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Nightfighter: Radar Intercept Killer

Nightfighter: Radar Intercept Killer - Mark Magruder Reviewing a book like Nightfighter: Radar Intercept Killer is always a challenge. How do you review, or criticize, a book about an American hero? Until reading Mark Magruder’s biography of his father, Marion “Mac” Magruder” I had never heard of the Nightfighter’s who fought in WWII. A Nightfighter is, by Mark’s definition, a “Fighter pilot specializing in radar intercept night warfare: a combatant.” It is highly impressive to consider a fighter pilot who engages in warfare at night, unable to see by the light of day, who relies solely on the accuracy of the instruments on the panel to guide him to victory and safety. I found the story itself impressive and admirable while the writing itself could have benefited from a proofreader or editor.

The story opens by summarizing Mac’s completion of high school and entrance into college. His high school principal advised him against college because he wasn’t designed for higher education and instead told him he would be well-suited to apply for a city job digging ditches. Upon encouragement from his mother Mac applied to college (at the University of Kentucky), enlisted in the ROTC program his freshman year and found that he felt a calling toward military life. He was highly recruited out of college by the Army, the Navy, and the Marines. The Marines hadn’t recruited from UK in 12 years and Mac eagerly accepted their assignment. Mac’s future seemed bright. He was a college graduate, engaged to his sweetheart Martha and heading off to bootcamp. I appreciated that Mark summarized this passage of time instead of delving deeply into Mac’s childhood and early life. When I read a book like Nightfighter, which is depicted as the story of a military hero, I am anxious to get into the heart of the military experiences. I was pleased to see that 75% of this book was about Mac’s time as a fighter pilot for the Marines.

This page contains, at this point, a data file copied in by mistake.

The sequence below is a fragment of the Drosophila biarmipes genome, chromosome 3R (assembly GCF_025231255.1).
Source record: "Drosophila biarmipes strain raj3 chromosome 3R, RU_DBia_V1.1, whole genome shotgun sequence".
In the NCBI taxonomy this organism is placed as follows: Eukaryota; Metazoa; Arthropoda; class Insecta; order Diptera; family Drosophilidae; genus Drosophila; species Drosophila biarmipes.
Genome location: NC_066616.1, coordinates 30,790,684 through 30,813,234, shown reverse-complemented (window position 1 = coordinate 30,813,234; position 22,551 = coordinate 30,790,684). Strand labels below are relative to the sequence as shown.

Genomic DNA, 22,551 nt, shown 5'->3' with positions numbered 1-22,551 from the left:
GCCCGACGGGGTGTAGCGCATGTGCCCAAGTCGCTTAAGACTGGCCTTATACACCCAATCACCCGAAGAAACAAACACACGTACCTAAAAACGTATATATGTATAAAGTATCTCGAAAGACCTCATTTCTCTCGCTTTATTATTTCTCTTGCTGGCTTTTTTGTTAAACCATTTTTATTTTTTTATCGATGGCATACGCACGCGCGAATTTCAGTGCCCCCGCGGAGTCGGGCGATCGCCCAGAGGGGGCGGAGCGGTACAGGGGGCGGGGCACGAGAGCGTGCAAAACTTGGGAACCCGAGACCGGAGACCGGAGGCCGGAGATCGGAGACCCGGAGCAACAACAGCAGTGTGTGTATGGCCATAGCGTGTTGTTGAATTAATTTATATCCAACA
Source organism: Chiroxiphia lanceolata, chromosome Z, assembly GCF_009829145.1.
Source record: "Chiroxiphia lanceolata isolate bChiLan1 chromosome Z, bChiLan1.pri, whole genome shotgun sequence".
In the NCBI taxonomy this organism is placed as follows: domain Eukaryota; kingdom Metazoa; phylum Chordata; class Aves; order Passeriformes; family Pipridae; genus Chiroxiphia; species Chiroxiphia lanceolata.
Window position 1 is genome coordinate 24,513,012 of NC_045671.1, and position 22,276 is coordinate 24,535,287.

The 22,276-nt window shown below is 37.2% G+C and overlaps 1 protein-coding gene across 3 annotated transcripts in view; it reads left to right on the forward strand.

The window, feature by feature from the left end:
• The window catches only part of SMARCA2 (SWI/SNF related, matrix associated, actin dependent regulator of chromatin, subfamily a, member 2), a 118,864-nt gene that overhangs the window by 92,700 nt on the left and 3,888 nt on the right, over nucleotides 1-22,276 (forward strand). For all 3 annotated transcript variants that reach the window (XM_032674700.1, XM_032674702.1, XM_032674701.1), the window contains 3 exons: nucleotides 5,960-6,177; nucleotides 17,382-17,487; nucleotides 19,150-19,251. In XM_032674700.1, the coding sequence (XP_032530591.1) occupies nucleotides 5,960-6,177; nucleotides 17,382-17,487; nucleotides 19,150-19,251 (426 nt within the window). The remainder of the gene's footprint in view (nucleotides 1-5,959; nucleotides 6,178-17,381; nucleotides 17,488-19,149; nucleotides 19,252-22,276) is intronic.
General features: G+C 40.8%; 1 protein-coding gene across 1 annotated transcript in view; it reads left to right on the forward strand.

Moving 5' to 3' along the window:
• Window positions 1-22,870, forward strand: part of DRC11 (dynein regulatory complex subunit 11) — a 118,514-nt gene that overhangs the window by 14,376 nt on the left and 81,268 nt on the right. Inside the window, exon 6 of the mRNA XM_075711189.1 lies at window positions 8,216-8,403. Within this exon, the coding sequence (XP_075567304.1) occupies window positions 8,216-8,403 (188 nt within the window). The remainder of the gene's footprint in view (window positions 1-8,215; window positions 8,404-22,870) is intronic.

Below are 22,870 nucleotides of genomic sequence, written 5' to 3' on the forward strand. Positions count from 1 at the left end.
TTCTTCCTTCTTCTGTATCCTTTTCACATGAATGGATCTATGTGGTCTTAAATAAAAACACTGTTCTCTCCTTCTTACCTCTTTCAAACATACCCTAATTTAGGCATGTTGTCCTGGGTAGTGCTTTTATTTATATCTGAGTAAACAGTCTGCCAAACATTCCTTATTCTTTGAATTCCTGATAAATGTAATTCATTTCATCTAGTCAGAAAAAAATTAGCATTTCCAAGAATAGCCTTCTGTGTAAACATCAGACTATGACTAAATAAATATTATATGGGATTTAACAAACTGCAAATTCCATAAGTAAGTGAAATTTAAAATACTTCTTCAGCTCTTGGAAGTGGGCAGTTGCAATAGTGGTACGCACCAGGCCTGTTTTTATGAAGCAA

The Nightfighter’s are an exceptionally talent group of military specialists. I was impressed by the stories and the missions that they completed while at war. I do not wish to spoil any of the book by providing details but work as a Nightfighter is exceptionally dangerous. These men have to navigate the ocean and the sky, through the dark, using only their instruments as guidance. Then, when the mission is complete, they must relocate a ship which has been continually moving in order to land their plane. I have nothing but the highest level of respect for these pilot heroes. Mac Magruder led his men, “Black Mac’s Killers” on missions deemed high-risk and potentially suicide missions. During the introduction the reader is given insight into the type of mission that Mac regularly led and which are often considered impossible. Somehow, Mac succeeds. He always succeeds. He led an incredible life and certainly deserves to be recognized for his heroic deeds.

My only issues with this book are with the writing and formatting errors. Nightfighter is published by Pelican Publishing but yet it was sent to print without being fully and properly edited. Throughout the book there was missing punctuation, misspellings, and even an instance where the spelling of a person’s name changed. Page 52 ends with a quote but yet page 53 begins in mid-sentence. I looked and couldn’t find where that sentence supposedly started so I had to read on and try to overlook the lapse in text. I can criticize a book for errors but I can’t criticize a story. Mac’s story is incredible and deserves to be recognized as remarkable.

Review by Ashley LaMar
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